When you see a co-worker breaking a safety procedure or otherwise acting unsafely, talk to that person in private. Approach your co-worker with kindness and understanding rather than accusations as you request that he or she maintains a safe work environment for the sake of everyone.

Notify Your Supervisor

If your co-worker refuses to listen to you and the unsafe behavior continues, talk with your supervisor. Share details such as the offender, dates, times, and incidents. The supervisor can then follow-up and schedule more frequent walkabouts, increase safety discussions or take other appropriate actions.

Practice Safety Procedures

Always model safety on the job site and do your part to maintain safe conditions. That means you must wear safety gear, pay attention to your surroundings and operate equipment properly.

You should also participate enthusiastically in safety meetings and encourage your co-workers to do the same. Take the presentation seriously as you promote a workplace culture that emphasizes safety.

Workplace safety protects everyone and reduces injuries and illnesses. Do your part and intervene if you notice safety violations.

False Fears and Legitimate Threats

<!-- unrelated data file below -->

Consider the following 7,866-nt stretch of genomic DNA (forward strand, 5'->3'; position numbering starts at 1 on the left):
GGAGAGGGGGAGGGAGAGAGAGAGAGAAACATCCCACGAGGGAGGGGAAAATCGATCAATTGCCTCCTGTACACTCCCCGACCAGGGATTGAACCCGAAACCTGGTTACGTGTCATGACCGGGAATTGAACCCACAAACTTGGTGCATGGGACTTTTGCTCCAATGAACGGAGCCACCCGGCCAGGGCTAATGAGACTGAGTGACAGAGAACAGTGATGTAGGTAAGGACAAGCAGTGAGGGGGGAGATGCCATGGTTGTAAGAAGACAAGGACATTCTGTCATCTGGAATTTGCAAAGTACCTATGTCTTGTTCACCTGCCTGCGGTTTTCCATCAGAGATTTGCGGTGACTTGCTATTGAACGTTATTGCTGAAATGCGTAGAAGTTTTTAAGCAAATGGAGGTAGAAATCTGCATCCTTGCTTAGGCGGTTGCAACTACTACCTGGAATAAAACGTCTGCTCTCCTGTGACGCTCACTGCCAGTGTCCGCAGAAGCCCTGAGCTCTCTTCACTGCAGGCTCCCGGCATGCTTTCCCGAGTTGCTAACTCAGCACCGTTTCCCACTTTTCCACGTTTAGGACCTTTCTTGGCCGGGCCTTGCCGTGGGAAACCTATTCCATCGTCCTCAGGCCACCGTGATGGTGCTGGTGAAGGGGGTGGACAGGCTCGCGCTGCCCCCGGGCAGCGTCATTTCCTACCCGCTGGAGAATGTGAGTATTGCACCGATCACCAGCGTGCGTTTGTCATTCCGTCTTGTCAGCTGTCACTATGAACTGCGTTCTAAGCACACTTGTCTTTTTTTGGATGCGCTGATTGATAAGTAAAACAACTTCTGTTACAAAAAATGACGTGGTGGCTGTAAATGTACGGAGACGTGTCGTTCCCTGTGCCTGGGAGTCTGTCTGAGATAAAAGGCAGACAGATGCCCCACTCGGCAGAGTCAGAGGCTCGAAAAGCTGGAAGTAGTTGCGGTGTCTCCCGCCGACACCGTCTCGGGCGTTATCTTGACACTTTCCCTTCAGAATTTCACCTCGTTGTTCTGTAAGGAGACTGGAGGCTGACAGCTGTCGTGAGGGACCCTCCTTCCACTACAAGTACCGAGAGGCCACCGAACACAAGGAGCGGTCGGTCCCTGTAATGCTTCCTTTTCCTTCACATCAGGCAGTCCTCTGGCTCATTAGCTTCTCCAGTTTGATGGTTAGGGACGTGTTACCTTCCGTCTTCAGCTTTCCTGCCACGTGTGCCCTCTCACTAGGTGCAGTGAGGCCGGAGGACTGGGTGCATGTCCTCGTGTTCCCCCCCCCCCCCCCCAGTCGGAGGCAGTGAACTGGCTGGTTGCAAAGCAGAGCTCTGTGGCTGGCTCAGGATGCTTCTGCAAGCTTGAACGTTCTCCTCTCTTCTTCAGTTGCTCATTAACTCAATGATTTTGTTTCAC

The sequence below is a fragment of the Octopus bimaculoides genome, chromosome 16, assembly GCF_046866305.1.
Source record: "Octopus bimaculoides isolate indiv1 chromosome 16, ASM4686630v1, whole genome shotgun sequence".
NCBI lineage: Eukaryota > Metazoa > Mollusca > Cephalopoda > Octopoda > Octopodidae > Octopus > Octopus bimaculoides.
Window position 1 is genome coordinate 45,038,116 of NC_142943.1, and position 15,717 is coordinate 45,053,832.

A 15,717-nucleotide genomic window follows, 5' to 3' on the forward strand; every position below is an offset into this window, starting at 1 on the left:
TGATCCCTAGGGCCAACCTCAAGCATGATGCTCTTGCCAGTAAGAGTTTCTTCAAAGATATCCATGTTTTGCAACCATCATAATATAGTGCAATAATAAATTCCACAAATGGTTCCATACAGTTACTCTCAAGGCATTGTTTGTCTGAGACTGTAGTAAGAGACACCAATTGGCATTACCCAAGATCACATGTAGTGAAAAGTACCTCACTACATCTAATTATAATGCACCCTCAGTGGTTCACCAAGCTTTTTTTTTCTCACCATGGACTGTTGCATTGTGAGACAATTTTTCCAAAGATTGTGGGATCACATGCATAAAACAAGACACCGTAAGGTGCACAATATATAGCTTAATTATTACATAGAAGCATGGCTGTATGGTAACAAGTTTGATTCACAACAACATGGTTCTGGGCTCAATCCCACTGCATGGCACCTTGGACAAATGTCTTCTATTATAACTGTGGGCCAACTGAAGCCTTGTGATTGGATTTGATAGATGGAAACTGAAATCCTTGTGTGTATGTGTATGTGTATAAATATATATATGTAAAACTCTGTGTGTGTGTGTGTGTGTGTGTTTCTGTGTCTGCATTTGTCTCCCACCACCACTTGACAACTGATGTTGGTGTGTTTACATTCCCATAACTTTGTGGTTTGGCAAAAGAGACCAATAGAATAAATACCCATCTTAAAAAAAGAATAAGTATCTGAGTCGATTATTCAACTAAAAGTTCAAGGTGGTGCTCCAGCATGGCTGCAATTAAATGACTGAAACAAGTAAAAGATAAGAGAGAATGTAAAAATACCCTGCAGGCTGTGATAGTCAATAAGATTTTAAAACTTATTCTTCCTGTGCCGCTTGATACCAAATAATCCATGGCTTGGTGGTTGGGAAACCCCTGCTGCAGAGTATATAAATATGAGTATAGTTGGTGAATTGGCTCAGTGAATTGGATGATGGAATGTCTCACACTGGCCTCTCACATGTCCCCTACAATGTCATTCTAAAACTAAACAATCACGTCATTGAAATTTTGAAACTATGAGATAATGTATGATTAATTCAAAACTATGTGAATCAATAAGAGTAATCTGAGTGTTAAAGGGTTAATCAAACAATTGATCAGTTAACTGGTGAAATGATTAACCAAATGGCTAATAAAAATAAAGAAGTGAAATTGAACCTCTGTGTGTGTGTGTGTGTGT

The main thing to keep in mind when comparing real threats to false flags: The most boring interpretation of the truth is usually the one that’s closest to being correct.

Remember Y2K? Everyone was worried that turning our computer clocks over from 1999 to 2000 was going to crash the whole system and leave the world in chaos. Some companies even made a pretty penny by selling software that would make your system “Y2K compliant.” Then what happened when the clock actually turned over? Absolutely nothing at all.

All that wasted time and energy spent fretting over something as simple as a change of date, and the world just kept on turning.

We need to be able to distinguish between a real threat and an imaginary threat for the simple reason that managing those threats demands that we draw upon finite resources. The team that you have chasing after false alerts are going to be too busy to handle actual threats to your data. Skilled cyber-security professionals are in short supply, which means that even if you have it in the budget to double your current cyber-security staff, the candidates might just not be out there. You might need to make it work with the people you already have on board, and that means spending less time chasing after false alarms.